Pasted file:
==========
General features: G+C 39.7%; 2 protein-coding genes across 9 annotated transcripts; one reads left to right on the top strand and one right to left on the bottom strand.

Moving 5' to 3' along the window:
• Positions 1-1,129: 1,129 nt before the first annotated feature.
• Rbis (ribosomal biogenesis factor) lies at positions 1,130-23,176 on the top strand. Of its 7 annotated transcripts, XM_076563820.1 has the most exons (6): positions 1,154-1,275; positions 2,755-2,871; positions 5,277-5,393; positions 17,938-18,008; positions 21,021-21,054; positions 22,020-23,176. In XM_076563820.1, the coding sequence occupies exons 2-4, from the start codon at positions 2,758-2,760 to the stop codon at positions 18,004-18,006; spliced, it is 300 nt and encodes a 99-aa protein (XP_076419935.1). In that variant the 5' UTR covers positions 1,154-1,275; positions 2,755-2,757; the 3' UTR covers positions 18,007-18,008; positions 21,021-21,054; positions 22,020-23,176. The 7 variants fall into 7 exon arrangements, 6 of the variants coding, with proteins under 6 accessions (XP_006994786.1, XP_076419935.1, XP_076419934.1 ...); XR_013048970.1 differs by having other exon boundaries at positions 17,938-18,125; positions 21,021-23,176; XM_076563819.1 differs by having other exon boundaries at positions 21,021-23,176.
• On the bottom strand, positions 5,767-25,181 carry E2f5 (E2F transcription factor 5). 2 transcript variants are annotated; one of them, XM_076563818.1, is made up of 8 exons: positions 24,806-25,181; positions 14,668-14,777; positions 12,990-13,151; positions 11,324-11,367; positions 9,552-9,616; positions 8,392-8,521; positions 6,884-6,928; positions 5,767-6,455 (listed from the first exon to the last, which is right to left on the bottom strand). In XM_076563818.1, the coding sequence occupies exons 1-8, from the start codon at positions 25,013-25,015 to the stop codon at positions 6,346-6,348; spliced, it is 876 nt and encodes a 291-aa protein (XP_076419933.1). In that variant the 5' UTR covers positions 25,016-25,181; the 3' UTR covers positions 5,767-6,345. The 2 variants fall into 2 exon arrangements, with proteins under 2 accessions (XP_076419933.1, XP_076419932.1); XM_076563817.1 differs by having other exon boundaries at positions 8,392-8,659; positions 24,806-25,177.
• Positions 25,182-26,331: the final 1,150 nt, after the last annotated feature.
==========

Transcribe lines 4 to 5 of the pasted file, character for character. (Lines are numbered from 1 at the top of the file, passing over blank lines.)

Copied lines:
• Rbis (ribosomal biogenesis factor) lies at positions 1,130-23,176 on the top strand. Of its 7 annotated transcripts, XM_076563820.1 has the most exons (6): positions 1,154-1,275; positions 2,755-2,871; positions 5,277-5,393; positions 17,938-18,008; positions 21,021-21,054; positions 22,020-23,176. In XM_076563820.1, the coding sequence occupies exons 2-4, from the start codon at positions 2,758-2,760 to the stop codon at positions 18,004-18,006; spliced, it is 300 nt and encodes a 99-aa protein (XP_076419935.1). In that variant the 5' UTR covers positions 1,154-1,275; positions 2,755-2,757; the 3' UTR covers positions 18,007-18,008; positions 21,021-21,054; positions 22,020-23,176. The 7 variants fall into 7 exon arrangements, 6 of the variants coding, with proteins under 6 accessions (XP_006994786.1, XP_076419935.1, XP_076419934.1 ...); XR_013048970.1 differs by having other exon boundaries at positions 17,938-18,125; positions 21,021-23,176; XM_076563819.1 differs by having other exon boundaries at positions 21,021-23,176.
• On the bottom strand, positions 5,767-25,181 carry E2f5 (E2F transcription factor 5). 2 transcript variants are annotated; one of them, XM_076563818.1, is made up of 8 exons: positions 24,806-25,181; positions 14,668-14,777; positions 12,990-13,151; positions 11,324-11,367; positions 9,552-9,616; positions 8,392-8,521; positions 6,884-6,928; positions 5,767-6,455 (listed from the first exon to the last, which is right to left on the bottom strand). In XM_076563818.1, the coding sequence occupies exons 1-8, from the start codon at positions 25,013-25,015 to the stop codon at positions 6,346-6,348; spliced, it is 876 nt and encodes a 291-aa protein (XP_076419933.1). In that variant the 5' UTR covers positions 25,016-25,181; the 3' UTR covers positions 5,767-6,345. The 2 variants fall into 2 exon arrangements, with proteins under 2 accessions (XP_076419933.1, XP_076419932.1); XM_076563817.1 differs by having other exon boundaries at positions 8,392-8,659; positions 24,806-25,177.